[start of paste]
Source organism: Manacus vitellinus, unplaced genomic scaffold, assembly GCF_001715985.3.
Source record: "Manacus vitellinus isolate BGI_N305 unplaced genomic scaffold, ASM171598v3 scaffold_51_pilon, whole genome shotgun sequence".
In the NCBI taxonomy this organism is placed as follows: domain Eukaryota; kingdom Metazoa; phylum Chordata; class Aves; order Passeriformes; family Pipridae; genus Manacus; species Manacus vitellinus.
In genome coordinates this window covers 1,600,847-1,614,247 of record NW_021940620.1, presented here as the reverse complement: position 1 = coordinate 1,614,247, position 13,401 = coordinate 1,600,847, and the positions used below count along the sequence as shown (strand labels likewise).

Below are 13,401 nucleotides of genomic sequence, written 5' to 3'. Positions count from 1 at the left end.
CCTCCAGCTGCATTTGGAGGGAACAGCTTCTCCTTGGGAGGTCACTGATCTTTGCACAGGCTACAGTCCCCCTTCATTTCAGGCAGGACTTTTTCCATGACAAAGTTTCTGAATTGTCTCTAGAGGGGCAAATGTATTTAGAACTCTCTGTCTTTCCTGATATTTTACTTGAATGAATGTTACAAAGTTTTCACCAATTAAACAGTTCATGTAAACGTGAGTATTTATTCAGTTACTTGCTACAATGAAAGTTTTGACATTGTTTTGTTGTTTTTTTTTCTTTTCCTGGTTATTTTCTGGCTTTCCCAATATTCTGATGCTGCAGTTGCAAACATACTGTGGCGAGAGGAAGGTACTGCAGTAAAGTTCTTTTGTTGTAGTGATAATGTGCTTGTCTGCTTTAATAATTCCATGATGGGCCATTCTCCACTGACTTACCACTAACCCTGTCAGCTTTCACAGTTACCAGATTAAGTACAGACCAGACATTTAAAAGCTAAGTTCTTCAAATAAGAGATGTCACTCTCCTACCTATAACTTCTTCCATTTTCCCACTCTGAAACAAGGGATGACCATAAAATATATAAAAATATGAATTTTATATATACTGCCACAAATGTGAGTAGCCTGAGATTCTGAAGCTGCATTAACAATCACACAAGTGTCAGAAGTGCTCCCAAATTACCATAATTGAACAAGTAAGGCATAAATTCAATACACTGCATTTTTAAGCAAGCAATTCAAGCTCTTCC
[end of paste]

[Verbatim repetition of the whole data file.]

Source organism: Manacus vitellinus, unplaced genomic scaffold, assembly GCF_001715985.3.
Source record: "Manacus vitellinus isolate BGI_N305 unplaced genomic scaffold, ASM171598v3 scaffold_51_pilon, whole genome shotgun sequence".
In the NCBI taxonomy this organism is placed as follows: domain Eukaryota; kingdom Metazoa; phylum Chordata; class Aves; order Passeriformes; family Pipridae; genus Manacus; species Manacus vitellinus.
In genome coordinates this window covers 1,600,847-1,614,247 of record NW_021940620.1, presented here as the reverse complement: position 1 = coordinate 1,614,247, position 13,401 = coordinate 1,600,847, and the positions used below count along the sequence as shown (strand labels likewise).

Below are 13,401 nucleotides of genomic sequence, written 5' to 3'. Positions count from 1 at the left end.
CCTCCAGCTGCATTTGGAGGGAACAGCTTCTCCTTGGGAGGTCACTGATCTTTGCACAGGCTACAGTCCCCCTTCATTTCAGGCAGGACTTTTTCCATGACAAAGTTTCTGAATTGTCTCTAGAGGGGCAAATGTATTTAGAACTCTCTGTCTTTCCTGATATTTTACTTGAATGAATGTTACAAAGTTTTCACCAATTAAACAGTTCATGTAAACGTGAGTATTTATTCAGTTACTTGCTACAATGAAAGTTTTGACATTGTTTTGTTGTTTTTTTTTCTTTTCCTGGTTATTTTCTGGCTTTCCCAATATTCTGATGCTGCAGTTGCAAACATACTGTGGCGAGAGGAAGGTACTGCAGTAAAGTTCTTTTGTTGTAGTGATAATGTGCTTGTCTGCTTTAATAATTCCATGATGGGCCATTCTCCACTGACTTACCACTAACCCTGTCAGCTTTCACAGTTACCAGATTAAGTACAGACCAGACATTTAAAAGCTAAGTTCTTCAAATAAGAGATGTCACTCTCCTACCTATAACTTCTTCCATTTTCCCACTCTGAAACAAGGGATGACCATAAAATATATAAAAATATGAATTTTATATATACTGCCACAAATGTGAGTAGCCTGAGATTCTGAAGCTGCATTAACAATCACACAAGTGTCAGAAGTGCTCCCAAATTACCATAATTGAACAAGTAAGGCATAAATTCAATACACTGCATTTTTAAGCAAGCAATTCAAGCTCTTCC